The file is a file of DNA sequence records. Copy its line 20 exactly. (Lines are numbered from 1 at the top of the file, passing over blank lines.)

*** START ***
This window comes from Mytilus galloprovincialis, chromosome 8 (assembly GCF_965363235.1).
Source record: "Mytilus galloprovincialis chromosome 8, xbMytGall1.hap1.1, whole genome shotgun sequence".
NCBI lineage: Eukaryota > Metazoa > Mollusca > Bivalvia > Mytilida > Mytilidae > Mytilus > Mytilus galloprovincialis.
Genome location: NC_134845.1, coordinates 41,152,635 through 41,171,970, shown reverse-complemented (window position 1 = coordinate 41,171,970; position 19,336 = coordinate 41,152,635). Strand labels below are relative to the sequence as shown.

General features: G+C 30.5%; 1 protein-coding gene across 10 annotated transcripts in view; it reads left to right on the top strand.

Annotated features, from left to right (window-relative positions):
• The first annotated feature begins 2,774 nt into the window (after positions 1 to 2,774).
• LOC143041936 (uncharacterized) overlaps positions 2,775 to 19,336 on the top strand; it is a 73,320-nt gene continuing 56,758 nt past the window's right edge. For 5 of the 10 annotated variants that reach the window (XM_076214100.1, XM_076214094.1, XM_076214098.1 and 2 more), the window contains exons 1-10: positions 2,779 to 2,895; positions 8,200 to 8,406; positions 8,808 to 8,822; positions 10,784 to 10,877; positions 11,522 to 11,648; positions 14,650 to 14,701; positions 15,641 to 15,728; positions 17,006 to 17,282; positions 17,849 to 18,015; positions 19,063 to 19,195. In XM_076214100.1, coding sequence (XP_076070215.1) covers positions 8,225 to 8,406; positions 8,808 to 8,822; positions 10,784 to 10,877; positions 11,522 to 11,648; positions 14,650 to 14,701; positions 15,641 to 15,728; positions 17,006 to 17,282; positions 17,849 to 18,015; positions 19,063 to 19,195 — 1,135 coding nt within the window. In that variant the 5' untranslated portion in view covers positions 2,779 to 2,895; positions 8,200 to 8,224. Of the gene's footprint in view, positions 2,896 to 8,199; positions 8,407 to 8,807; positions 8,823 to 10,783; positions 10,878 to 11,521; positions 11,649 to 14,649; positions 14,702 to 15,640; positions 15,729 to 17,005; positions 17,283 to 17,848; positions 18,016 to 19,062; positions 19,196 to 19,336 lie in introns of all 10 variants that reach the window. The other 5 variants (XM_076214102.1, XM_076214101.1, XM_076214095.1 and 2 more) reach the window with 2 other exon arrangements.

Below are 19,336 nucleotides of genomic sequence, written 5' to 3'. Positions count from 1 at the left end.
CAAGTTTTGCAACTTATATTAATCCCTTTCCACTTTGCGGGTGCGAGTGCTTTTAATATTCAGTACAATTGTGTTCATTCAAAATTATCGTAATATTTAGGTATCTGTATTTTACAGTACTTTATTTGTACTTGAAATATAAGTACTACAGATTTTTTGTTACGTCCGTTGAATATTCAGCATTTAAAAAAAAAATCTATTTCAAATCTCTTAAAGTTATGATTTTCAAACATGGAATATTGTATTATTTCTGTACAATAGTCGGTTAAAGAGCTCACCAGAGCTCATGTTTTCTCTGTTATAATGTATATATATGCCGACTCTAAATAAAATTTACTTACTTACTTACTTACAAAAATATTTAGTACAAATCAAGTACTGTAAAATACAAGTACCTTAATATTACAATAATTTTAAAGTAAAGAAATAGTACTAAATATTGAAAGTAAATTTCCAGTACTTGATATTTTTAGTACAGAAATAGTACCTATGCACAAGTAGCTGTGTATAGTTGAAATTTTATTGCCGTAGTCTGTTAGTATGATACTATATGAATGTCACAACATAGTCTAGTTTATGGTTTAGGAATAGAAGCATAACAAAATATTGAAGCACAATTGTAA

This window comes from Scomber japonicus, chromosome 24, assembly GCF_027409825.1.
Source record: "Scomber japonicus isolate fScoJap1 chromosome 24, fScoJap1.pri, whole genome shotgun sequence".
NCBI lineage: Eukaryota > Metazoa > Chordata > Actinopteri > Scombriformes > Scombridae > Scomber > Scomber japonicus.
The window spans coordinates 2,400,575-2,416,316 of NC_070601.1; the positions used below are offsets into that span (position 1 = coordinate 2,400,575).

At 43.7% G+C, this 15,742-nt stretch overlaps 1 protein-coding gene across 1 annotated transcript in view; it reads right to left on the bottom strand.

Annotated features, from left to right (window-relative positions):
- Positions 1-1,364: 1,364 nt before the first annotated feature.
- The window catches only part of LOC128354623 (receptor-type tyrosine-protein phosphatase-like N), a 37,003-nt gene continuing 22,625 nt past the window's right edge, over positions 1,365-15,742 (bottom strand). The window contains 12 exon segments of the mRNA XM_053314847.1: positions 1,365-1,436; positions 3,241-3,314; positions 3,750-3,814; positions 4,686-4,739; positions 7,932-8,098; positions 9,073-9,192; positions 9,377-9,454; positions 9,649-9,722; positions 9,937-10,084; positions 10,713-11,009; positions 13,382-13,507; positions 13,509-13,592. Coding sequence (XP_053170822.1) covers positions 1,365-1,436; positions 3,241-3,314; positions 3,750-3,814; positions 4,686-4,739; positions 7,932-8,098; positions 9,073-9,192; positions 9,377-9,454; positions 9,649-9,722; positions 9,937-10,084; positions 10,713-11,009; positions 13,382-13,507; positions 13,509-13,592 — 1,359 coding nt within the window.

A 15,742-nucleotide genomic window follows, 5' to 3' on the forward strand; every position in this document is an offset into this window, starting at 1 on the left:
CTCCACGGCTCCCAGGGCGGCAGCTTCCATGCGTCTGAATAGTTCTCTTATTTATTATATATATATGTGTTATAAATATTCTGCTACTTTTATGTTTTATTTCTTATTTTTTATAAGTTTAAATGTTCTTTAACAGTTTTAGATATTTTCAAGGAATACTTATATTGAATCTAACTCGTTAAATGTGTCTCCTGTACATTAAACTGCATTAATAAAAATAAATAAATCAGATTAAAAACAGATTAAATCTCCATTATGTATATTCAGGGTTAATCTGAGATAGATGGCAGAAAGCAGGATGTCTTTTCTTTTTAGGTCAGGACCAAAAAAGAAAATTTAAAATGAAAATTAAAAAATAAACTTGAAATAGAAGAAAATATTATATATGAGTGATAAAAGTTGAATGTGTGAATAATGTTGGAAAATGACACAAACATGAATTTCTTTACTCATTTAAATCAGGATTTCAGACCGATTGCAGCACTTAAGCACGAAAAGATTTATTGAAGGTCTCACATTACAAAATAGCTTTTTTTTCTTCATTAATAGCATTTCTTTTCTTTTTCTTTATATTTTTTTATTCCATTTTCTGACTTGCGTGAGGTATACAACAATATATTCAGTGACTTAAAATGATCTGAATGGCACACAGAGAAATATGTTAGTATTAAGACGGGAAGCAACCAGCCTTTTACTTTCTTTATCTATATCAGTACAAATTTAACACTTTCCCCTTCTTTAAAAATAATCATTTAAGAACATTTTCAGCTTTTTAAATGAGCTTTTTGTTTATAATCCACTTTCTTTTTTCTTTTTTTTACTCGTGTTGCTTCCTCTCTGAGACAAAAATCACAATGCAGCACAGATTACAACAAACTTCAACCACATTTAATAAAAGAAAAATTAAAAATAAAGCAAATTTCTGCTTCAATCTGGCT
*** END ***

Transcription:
CTCCACGGCTCCCAGGGCGGCAGCTTCCATGCGTCTGAATAGTTCTCTTATTTATTATATATATATGTGTTATAAATATTCTGCTACTTTTATGTTTTATTTCTTATTTTTTATAAGTTTAAATGTTCTTTAACAGTTTTAGATATTTTCAAGGAATACTTATATTGAATCTAACTCGTTAAATGTGTCTCCTGTACATTAAACTGCATTAATAAAAATAAATAAATCAGATTAAAAACAGATTAAATCTCCATTATGTATATTCAGGGTTAATCTGAGATAGATGGCAGAAAGCAGGATGTCTTTTCTTTTTAGGTCAGGACCAAAAAAGAAAATTTAAAATGAAAATTAAAAAATAAACTTGAAATAGAAGAAAATATTATATATGAGTGATAAAAGTTGAATGTGTGAATAATGTTGGAAAATGACACAAACATGAATTTCTTTACTCATTTAAATCAGGATTTCAGACCGATTGCAGCACTTAAGCACGAAAAGATTTATTGAAGGTCTCACATTACAAAATAGCTTTTTTTTCTTCATTAATAGCATTTCTTTTCTTTTTCTTTATATTTTTTTATTCCATTTTCTGACTTGCGTGAGGTATACAACAATATATTCAGTGACTTAAAATGATCTGAATGGCACACAGAGAAATATGTTAGTATTAAGACGGGAAGCAACCAGCCTTTTACTTTCTTTATCTATATCAGTACAAATTTAACACTTTCCCCTTCTTTAAAAATAATCATTTAAGAACATTTTCAGCTTTTTAAATGAGCTTTTTGTTTATAATCCACTTTCTTTTTTCTTTTTTTTACTCGTGTTGCTTCCTCTCTGAGACAAAAATCACAATGCAGCACAGATTACAACAAACTTCAACCACATTTAATAAAAGAAAAATTAAAAATAAAGCAAATTTCTGCTTCAATCTGGCT